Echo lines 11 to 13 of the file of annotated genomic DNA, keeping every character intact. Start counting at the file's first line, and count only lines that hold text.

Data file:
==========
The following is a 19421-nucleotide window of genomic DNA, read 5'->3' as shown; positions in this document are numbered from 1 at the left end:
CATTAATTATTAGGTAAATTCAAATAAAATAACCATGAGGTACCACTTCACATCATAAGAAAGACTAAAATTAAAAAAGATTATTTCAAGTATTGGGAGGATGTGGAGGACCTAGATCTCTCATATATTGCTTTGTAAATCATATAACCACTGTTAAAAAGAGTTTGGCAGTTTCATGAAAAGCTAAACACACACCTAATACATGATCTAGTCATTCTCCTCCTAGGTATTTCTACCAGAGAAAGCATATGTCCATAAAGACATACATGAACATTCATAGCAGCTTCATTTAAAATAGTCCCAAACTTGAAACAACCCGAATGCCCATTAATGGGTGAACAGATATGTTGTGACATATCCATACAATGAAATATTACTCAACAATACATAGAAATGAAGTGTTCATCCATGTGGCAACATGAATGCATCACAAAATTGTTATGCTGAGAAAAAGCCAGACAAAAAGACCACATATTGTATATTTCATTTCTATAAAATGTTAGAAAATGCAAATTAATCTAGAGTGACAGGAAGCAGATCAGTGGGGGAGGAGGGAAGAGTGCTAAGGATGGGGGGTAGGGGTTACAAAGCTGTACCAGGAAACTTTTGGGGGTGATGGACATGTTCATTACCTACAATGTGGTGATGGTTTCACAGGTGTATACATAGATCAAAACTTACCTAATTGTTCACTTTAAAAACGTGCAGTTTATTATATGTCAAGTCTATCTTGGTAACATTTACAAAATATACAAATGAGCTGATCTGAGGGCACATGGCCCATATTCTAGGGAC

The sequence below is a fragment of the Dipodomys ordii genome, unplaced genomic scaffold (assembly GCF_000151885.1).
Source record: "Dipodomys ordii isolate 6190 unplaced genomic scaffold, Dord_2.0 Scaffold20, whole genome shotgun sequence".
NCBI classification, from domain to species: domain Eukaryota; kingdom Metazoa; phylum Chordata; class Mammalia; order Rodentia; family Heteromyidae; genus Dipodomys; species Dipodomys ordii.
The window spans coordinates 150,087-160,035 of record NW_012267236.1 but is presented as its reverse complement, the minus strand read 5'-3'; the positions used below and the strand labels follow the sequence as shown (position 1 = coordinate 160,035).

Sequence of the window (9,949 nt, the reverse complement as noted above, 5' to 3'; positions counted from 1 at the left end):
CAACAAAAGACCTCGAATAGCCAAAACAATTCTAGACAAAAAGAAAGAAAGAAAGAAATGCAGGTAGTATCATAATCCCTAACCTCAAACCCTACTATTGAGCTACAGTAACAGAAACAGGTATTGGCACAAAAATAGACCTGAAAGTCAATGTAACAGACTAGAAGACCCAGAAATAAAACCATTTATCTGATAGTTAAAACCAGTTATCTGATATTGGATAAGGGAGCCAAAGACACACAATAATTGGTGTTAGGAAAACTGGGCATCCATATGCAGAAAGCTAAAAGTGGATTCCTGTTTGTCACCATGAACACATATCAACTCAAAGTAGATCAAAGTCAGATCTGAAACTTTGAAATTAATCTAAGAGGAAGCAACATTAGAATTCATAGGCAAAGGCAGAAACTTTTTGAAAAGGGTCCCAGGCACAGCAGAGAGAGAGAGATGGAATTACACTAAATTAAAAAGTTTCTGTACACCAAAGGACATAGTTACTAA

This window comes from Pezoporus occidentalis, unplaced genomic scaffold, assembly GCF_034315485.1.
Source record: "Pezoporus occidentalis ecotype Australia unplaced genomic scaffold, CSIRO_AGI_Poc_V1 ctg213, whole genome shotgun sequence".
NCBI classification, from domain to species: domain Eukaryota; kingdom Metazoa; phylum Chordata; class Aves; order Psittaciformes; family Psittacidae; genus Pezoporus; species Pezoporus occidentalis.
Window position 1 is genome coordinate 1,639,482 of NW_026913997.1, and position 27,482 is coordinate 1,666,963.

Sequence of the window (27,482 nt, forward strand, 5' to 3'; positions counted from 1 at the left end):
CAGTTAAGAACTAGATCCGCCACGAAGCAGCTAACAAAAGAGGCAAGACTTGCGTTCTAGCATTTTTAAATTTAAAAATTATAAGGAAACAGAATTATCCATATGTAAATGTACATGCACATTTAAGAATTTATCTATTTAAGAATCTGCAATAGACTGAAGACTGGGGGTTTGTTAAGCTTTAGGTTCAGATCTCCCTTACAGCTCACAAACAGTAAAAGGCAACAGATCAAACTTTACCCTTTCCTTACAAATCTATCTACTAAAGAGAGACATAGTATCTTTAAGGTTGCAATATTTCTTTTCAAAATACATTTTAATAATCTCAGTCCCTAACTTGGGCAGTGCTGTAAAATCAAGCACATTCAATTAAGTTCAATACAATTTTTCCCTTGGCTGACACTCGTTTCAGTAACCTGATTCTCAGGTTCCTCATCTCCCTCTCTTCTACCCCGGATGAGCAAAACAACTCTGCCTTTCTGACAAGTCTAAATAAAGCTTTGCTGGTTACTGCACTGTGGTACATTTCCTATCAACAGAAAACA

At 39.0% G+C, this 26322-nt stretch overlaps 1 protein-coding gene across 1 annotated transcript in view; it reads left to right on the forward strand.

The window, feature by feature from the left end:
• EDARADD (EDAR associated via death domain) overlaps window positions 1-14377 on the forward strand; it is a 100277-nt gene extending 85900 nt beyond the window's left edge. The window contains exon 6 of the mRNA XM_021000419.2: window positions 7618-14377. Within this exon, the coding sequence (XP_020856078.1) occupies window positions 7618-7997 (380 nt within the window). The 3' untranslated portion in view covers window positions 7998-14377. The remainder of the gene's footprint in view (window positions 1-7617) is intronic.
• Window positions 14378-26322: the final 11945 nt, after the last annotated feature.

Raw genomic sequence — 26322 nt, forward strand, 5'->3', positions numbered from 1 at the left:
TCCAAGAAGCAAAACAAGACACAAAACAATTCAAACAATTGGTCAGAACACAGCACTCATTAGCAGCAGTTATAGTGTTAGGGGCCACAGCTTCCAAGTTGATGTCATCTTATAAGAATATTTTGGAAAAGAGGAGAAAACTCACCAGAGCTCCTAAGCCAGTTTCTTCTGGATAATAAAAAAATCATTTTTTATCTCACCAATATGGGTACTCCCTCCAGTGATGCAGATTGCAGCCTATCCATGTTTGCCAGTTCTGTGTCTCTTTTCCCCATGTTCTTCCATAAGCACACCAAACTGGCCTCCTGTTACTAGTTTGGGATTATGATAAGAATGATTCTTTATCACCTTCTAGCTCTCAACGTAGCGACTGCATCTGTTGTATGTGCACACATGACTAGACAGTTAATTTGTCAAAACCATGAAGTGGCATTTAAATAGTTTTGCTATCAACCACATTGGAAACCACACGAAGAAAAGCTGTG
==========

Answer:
NCBI classification, from domain to species: domain Eukaryota; kingdom Metazoa; phylum Chordata; class Aves; order Psittaciformes; family Psittacidae; genus Pezoporus; species Pezoporus occidentalis.
Window position 1 is genome coordinate 1,639,482 of NW_026913997.1, and position 27,482 is coordinate 1,666,963.

Sequence of the window (27,482 nt, forward strand, 5' to 3'; positions counted from 1 at the left end):